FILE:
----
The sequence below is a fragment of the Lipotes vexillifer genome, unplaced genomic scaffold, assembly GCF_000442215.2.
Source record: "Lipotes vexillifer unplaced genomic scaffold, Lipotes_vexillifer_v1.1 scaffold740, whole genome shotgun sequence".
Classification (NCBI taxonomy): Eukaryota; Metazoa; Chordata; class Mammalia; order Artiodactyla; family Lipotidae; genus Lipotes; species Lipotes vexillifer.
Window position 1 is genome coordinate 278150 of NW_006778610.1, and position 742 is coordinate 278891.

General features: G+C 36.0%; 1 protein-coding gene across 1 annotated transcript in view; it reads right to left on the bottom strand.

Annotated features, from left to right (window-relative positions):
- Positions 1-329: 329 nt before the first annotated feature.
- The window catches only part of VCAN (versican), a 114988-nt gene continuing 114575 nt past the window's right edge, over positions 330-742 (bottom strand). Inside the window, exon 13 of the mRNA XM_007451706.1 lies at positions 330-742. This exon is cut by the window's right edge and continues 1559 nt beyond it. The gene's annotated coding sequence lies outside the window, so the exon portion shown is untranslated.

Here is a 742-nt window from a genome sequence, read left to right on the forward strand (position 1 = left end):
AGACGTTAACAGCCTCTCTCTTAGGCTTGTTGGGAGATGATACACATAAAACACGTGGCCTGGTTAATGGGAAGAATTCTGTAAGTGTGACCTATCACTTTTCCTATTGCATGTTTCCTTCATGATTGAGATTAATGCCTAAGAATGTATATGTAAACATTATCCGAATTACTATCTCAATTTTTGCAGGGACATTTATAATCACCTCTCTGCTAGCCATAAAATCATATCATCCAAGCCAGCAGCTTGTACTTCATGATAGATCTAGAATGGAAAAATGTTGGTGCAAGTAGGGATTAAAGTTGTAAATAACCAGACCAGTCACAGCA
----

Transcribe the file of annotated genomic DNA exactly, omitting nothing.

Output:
The sequence below is a fragment of the Lipotes vexillifer genome, unplaced genomic scaffold, assembly GCF_000442215.2.
Source record: "Lipotes vexillifer unplaced genomic scaffold, Lipotes_vexillifer_v1.1 scaffold740, whole genome shotgun sequence".
Classification (NCBI taxonomy): Eukaryota; Metazoa; Chordata; class Mammalia; order Artiodactyla; family Lipotidae; genus Lipotes; species Lipotes vexillifer.
Window position 1 is genome coordinate 278150 of NW_006778610.1, and position 742 is coordinate 278891.

General features: G+C 36.0%; 1 protein-coding gene across 1 annotated transcript in view; it reads right to left on the bottom strand.

Annotated features, from left to right (window-relative positions):
- Positions 1-329: 329 nt before the first annotated feature.
- The window catches only part of VCAN (versican), a 114988-nt gene continuing 114575 nt past the window's right edge, over positions 330-742 (bottom strand). Inside the window, exon 13 of the mRNA XM_007451706.1 lies at positions 330-742. This exon is cut by the window's right edge and continues 1559 nt beyond it. The gene's annotated coding sequence lies outside the window, so the exon portion shown is untranslated.

Here is a 742-nt window from a genome sequence, read left to right on the forward strand (position 1 = left end):
AGACGTTAACAGCCTCTCTCTTAGGCTTGTTGGGAGATGATACACATAAAACACGTGGCCTGGTTAATGGGAAGAATTCTGTAAGTGTGACCTATCACTTTTCCTATTGCATGTTTCCTTCATGATTGAGATTAATGCCTAAGAATGTATATGTAAACATTATCCGAATTACTATCTCAATTTTTGCAGGGACATTTATAATCACCTCTCTGCTAGCCATAAAATCATATCATCCAAGCCAGCAGCTTGTACTTCATGATAGATCTAGAATGGAAAAATGTTGGTGCAAGTAGGGATTAAAGTTGTAAATAACCAGACCAGTCACAGCA